Alice Bailey
(Adaptation of the Wikipedia page:

Alice Bailey, Alice Ann Bailey (Manchester June 16, 1880 – New York December 15, 1949) was a writer of more than twenty-four books on theosophical subjects, and was one of the first writers to use the term New Age. Bailey was born as Alice LaTrobe Bateman, in Manchester, England. She moved to the United States in 1907, where she spent most of her life as a writer and teacher. Bailey’s works, written between 1919 and 1949, describe a wide-ranging system of esoteric thought covering such topics as how spirituality relates to the solar system, meditation, healing, spiritual psychology, the destiny of nations, and prescriptions for society in general. She described the majority of her work as having been telepathically dictated to her by a Master of Wisdom, initially referred to only as “the Tibetan” or by the initials “D.K.,” later identified as Djwal Khul. Her writings were somewhat similar to those of Madame Blavatsky and are among the teachings often referred to as the “Ageless Wisdom.” Though Bailey’s writings differ in some respect to the Theosophy of Madame Blavatsky, they have much in common with it. She wrote on religious themes, including Christianity, though her writings are fundamentally different from many aspects of Christianity or other orthodox religions. Her vision of a unified society included a global “spirit of religion” different from traditional religious forms and including the concept of the Age of Aquarius.



Childhood and early life.
Bailey was born to a wealthy aristocratic British family and, as a member of the Anglican Church, received a thorough Christian education.

Her autobiography states that at age 15, on June 30, 1895, Bailey was visited by a stranger, “…a tall man, dressed in European clothes and wearing a turban” who told her she needed to develop self-control to prepare for certain work he planned for her to do.

At age 22, Bailey did evangelical work in connection with the YMCA and the British Army. This took her to India where, in 1907, she met her future husband Walter Evans. Together they moved to America where Evans became an Episcopalian priest. The marriage did not last and Bailey pushed for and received a divorce. She left with their three children after formal separation in 1915. Then followed a difficult period in which she worked in a sardine factory to support herself and the children.

With the Theosophical Society

Bailey discovered the Theosophical Society and the work of Helena Petrovna Blavatsky. The Theosophical Society states that Bailey became involved in 1917. Theosophist Joy Mills states that in 1918 she became a member of the Esoteric Section of the society. Theosophist Bruce F. Campbell notes, “She quickly rose to a position of influence in the American Section of the Adyar society, moving to its headquarters at Krotona in Hollywood. She became editor of its magazine, The Messenger, and member of the committee responsible for Krotona.”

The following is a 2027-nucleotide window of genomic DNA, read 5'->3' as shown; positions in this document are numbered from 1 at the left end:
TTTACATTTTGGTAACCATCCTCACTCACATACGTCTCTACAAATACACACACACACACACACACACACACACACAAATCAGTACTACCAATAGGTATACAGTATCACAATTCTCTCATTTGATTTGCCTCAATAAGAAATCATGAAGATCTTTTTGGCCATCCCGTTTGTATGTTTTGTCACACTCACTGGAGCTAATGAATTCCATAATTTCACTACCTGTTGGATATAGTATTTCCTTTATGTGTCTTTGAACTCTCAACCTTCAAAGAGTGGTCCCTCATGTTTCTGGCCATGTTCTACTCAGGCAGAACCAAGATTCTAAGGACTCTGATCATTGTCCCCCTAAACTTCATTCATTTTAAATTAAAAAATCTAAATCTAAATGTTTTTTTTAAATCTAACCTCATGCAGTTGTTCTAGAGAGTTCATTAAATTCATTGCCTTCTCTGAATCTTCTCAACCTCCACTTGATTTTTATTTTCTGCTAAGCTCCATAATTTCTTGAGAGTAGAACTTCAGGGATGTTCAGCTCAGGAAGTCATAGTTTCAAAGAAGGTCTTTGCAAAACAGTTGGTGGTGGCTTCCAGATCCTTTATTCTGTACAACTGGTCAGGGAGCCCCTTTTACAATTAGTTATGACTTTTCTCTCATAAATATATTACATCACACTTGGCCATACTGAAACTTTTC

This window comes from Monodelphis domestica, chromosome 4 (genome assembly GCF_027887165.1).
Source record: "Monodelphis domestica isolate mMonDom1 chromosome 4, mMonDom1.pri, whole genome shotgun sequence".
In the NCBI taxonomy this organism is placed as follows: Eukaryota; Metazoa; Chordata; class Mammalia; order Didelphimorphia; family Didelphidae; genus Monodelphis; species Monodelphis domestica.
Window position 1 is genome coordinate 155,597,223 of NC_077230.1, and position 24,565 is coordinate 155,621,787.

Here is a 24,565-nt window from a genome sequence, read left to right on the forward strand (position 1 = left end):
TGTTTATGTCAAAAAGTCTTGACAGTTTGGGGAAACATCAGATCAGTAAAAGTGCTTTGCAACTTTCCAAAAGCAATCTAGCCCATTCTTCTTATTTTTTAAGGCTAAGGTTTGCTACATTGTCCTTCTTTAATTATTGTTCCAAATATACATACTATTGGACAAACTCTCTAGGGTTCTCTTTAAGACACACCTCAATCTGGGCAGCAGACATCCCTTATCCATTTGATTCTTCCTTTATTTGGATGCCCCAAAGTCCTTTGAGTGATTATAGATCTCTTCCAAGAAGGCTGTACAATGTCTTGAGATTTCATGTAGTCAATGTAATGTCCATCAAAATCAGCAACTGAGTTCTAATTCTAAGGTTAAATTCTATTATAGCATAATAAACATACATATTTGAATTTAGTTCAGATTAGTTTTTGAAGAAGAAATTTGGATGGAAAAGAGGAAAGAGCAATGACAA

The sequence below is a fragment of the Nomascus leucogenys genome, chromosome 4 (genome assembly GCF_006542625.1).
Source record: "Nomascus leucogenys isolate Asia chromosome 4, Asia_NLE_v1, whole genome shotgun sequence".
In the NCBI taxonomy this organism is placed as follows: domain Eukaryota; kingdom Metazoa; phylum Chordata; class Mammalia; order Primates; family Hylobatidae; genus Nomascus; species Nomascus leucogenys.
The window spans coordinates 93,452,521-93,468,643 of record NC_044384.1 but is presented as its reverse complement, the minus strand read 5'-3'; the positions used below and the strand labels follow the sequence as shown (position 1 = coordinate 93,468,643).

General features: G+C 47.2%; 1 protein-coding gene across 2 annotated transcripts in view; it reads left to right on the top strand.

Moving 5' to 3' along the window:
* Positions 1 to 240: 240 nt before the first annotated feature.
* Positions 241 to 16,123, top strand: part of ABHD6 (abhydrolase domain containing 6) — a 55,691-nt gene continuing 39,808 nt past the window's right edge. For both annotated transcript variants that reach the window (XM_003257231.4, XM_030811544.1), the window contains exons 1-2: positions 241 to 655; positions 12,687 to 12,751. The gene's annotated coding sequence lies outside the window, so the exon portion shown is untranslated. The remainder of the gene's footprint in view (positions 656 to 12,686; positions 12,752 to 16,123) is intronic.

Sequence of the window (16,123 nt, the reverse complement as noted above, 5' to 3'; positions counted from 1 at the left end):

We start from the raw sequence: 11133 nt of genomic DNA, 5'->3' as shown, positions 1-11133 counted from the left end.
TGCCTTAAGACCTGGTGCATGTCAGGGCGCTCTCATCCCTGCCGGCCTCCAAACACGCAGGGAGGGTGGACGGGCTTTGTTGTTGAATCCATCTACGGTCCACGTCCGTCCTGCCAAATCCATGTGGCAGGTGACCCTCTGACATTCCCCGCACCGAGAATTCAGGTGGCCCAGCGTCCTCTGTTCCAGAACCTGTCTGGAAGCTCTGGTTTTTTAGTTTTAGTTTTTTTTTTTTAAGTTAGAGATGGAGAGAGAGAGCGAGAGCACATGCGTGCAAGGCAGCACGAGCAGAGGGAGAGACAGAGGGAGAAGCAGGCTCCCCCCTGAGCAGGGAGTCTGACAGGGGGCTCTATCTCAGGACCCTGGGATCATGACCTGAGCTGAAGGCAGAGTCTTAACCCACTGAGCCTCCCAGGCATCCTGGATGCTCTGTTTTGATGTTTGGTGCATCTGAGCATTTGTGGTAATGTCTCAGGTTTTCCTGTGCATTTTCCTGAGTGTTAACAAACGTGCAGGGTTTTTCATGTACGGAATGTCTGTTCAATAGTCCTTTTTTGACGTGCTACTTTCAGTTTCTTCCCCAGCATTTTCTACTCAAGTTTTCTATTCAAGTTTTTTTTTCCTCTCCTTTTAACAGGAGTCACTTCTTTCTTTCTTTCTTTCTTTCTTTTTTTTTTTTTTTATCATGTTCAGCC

Second Marriage

In 1919, Foster Bailey (1888–1977), who was to be her second husband, became National Secretary of the Theosophical Society. They married in 1921.

The Theosophist published the first few chapters of her first work, Initiation, Human and Solar, (p. 762) but then stopped for reasons Bailey called “theosophical jealousy and reactionary attitude.” Bailey “objected to the ‘neo-Theosophy’ of Annie Besant” and worked with Foster Bailey to gain more power in the American Section. According to Theosophist Josephine Maria Davies Ransom, she became part of a progressive “Back to Blavatsky movement, led mainly by Mr. and Mrs. Foster Bailey”. She outlined her vision for the Esoteric Section of the Theosophical Society, however, her efforts to influence the society failed, and she and her husband were dismissed from their positions.

According to historian of religion Olav Hammer, Bailey’s early writings of communications with the Tibetan were well received within the society, but society president Annie Besant questioned Bailey’s claims of communications with “the Tibetan” and allowed the Baileys to be expelled from the organization. According to Bailey, she had come to see the society as authoritarian and involved with “lower psychic phenomena”.

Lucis Trust

Alice and Foster Bailey founded the Lucis Trust in 1922. It’s activities include the Arcane School, World Goodwill, Triangles, a quarterly magazine called The Beacon, and a publishing company primarily intended to publish Bailey’s many books. The Arcane School gives instruction and guidance in meditation, via correspondence, based on the ideas in Bailey’s books. World Goodwill is intended to promote better human relations through goodwill which they define as “love in action.” That “action” included support of the United Nations. The “Triangles” are groups of three people who agree to meditate as a unit on right human relations at the same time each day.

Alice Bailey boeken

Alice and Foster Bailey founded, “Lucifer Publishing Company.” (“‘Lucifer’ and ‘Lucis’ come from the same word root, lucis being the Latin generative case meaning of light.” After the first two or three years, the name was changed to “Lucis Publishing Co.” (The Theosophical Society also used the name “Lucifer” for its early magazine.) In 1923, with the help of Foster Bailey, Alice Bailey founded the Arcane School, which is part of Lucis Trust. This school still provides educational correspondence, meditation instruction, and guided study based on her writings.

Bailey continued to work up to the time of her death in 1949

More about Alice Bailey’s life and working in this short video documentary